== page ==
Facts and Falsehoods (ESA)

Views

Eygló Svala Arnarsdóttir's picture

Keeping one’s facts straight can be tricky. Rumors float around that one takes to be the truth, the media picks them up, a myth is created, powerful people and companies start using them to support their agenda and suddenly debunking a falsehood gets nearly impossible.

One of the biggest companies in Iceland, Icelandair, plays a classy video about Iceland’s wonders on the screen in front of every seat onboard its aircrafts. To many people, these are probably some of the first things they learn about the nation and country.

On the backdrop of awesome landscape shots, a number of ‘facts’ are listed, among them, that more than 50 percent of the Icelandic population believes in elves.

I’d like to know where this ‘fact’ comes from—did Icelandair poll it recently?—because I’m inclined to believe that this is a myth foreigners find so amazing that Icelanders eagerly use it for marketing purposes, never mind that it isn’t exactly true.

I’ve received many enquiries about the subject and have therefore researched it a bit. Below is part of my answer to one such enquiry.

“According to the University of Iceland’s science web, daily newspaper DV reported in 1998 that the majority of participants in an opinion poll said they believed in fairies, or elves, around 50 percent of men and 60 percent of women. The poll only gave participants a chance to answer yes or no, while older polls show that the majority of Icelanders are uncertain whether elves exist or not.

“In a more recent and detailed study from 2007 folklorist Terry Gunnell at the University of Iceland concluded that 37 percent of participants said elves possibly exist, 17 percent found their existence likely, 13 percent said elves could not possibly exist and five percent had no opinion on the existence of elves.”

The elf myth may be rather harmless, even though it can be annoying. But when the prime minister of a country decides to make a serious public statement about another, he should keep his facts straight.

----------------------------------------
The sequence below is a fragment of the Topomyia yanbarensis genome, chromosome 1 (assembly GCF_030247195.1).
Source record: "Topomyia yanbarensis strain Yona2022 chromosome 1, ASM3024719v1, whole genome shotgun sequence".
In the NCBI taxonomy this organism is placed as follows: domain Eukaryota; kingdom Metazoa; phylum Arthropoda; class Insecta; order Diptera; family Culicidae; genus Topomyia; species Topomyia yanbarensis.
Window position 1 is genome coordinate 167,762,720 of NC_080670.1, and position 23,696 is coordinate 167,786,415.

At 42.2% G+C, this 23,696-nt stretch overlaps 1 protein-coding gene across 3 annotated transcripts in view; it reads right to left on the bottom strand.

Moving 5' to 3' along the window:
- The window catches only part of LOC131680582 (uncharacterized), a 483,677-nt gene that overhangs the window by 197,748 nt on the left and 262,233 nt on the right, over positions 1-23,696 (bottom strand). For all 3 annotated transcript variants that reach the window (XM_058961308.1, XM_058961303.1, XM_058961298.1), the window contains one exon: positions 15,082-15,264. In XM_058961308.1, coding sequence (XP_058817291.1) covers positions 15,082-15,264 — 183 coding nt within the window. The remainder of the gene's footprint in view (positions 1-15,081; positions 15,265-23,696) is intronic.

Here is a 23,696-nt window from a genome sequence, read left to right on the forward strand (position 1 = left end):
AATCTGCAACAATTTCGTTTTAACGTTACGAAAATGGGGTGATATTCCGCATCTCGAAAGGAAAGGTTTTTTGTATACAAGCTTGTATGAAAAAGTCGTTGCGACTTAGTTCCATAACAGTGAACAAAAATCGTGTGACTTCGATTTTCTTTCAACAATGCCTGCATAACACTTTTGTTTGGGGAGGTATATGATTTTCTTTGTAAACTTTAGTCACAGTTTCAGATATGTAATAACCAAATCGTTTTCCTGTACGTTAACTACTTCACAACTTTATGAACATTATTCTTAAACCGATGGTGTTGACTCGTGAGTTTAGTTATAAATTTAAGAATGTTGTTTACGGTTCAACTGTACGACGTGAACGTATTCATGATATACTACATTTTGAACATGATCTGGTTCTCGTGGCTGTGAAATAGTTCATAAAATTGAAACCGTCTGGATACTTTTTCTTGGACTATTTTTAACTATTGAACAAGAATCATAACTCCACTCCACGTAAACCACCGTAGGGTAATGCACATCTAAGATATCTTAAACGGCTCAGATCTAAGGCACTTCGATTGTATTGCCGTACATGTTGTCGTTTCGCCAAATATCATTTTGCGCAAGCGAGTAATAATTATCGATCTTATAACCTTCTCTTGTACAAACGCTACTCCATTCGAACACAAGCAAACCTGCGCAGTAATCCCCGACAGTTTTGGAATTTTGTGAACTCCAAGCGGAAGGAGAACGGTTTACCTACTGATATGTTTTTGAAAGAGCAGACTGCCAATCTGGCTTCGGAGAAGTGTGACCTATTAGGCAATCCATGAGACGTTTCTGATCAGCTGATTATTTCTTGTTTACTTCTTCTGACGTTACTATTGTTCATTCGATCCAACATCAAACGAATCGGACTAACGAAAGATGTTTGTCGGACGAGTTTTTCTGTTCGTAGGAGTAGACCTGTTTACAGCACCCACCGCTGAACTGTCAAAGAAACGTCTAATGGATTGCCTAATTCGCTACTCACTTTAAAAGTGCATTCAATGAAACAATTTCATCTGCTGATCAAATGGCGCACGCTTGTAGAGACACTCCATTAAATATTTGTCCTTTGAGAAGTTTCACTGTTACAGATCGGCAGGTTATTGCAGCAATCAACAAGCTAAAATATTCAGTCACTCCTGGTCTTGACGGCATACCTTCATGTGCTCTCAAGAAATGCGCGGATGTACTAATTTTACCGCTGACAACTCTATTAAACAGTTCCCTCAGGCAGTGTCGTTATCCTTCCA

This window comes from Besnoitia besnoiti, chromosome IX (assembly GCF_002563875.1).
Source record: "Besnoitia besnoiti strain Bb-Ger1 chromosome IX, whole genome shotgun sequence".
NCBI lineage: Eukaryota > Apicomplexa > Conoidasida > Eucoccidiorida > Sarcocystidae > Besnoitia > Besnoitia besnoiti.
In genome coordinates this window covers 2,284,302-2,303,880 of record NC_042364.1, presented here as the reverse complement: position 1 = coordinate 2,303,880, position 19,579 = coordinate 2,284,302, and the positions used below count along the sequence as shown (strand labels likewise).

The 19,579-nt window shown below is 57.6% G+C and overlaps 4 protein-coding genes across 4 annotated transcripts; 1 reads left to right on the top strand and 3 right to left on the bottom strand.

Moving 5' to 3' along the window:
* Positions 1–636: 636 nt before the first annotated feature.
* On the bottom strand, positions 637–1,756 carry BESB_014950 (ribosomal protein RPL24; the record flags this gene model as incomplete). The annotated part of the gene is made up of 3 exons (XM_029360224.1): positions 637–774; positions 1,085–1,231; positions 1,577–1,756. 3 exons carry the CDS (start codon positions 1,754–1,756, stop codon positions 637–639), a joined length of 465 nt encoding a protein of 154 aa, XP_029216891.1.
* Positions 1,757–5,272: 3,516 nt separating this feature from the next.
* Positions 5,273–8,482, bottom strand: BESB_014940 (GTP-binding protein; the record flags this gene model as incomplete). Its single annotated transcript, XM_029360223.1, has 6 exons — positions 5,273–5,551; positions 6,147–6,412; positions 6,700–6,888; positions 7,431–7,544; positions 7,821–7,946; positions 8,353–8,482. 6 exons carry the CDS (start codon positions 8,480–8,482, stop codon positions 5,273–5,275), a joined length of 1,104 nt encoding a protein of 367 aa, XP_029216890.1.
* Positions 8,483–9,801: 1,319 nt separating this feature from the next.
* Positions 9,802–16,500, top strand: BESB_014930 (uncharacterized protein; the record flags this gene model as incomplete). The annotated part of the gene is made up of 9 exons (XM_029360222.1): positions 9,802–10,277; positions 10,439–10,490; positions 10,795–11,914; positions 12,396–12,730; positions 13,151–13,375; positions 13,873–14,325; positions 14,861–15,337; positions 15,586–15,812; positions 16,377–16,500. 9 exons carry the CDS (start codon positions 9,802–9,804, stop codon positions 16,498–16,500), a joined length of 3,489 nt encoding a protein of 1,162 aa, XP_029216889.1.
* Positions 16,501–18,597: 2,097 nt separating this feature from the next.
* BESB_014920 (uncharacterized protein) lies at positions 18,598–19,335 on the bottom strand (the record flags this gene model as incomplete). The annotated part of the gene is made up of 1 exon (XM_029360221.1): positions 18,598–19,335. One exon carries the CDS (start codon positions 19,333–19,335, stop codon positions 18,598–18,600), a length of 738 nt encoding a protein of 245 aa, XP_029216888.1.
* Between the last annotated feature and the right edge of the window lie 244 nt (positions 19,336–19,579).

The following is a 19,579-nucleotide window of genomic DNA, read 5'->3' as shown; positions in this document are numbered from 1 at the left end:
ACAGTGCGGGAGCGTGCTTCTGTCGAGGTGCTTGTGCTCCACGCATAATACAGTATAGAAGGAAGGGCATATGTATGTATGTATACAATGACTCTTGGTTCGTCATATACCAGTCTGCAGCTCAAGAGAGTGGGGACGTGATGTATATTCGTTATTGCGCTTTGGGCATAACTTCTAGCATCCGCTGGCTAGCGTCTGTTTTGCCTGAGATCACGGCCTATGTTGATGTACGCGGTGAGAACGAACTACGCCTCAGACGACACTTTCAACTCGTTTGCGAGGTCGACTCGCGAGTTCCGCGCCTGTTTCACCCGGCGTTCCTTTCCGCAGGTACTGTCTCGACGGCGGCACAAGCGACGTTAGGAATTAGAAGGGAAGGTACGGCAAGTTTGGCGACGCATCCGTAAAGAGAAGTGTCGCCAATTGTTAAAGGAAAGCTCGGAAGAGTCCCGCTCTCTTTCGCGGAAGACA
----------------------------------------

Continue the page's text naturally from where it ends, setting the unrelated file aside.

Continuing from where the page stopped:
Prime Minister of Iceland Sigmundur Davíð Gunnlaugsson maintained at the meeting of the Progressive Party’s central committee last Friday that 99 percent of meat produced at large-scale farms in the U.S. contained growth hormones.

Inevitably, representative of the U.S. Ambassador to Iceland, Paul Cunningham was quick to object, telling Fréttablaðið on Wednesday that studies have shown on more than one occasion that meat and meat products made in the U.S. are safe.

Costco Wholesale Corporation, from the U.S., which has expressed interest in opening a branch in Iceland, stated that the meat carried in its stores has been certified by the U.S. Department of Agriculture, that it is organic and doesn’t contain growth hormones. 

The Progressive Party’s politicians have a habit of making false statements, it seems.

MP for the party, Vigdís Hauksdóttir, said in a debate on Stöð 2 in February that Malta was not an independent state and Sveinbjörg Birna Sveinbjörnsdóttir, who secured a seat on Reykjavík City Council in the municipal elections in May, commented during the party’s campaign that there were no churches in Abu Dhabi.

I guess most of us are guilty of making sweeping statements sometimes without checking the facts first, thereby contributing to resilient rumors, and could benefit from learning more about a topic before engaging in a discussion about it.

It’s important for everyone to keep this in mind, especially politicians commenting on serious issues as their false statements can easily prove harmful to a lot of people.

The tourism industry too should be careful not to paint a glossy picture of a destination and further stereotypes. I believe most tourists would rather experience authenticity than leave with the feeling of having visited a theme park.

Keeping one’s facts straight can truly be tricky and there are often many truths to a story. But we should at least make the effort.

Eygló Svala Arnarsdóttir – eyglo@icelandreview.com

Views expressed here are the author's own and do not necessarily reflect the opinions of Iceland Review.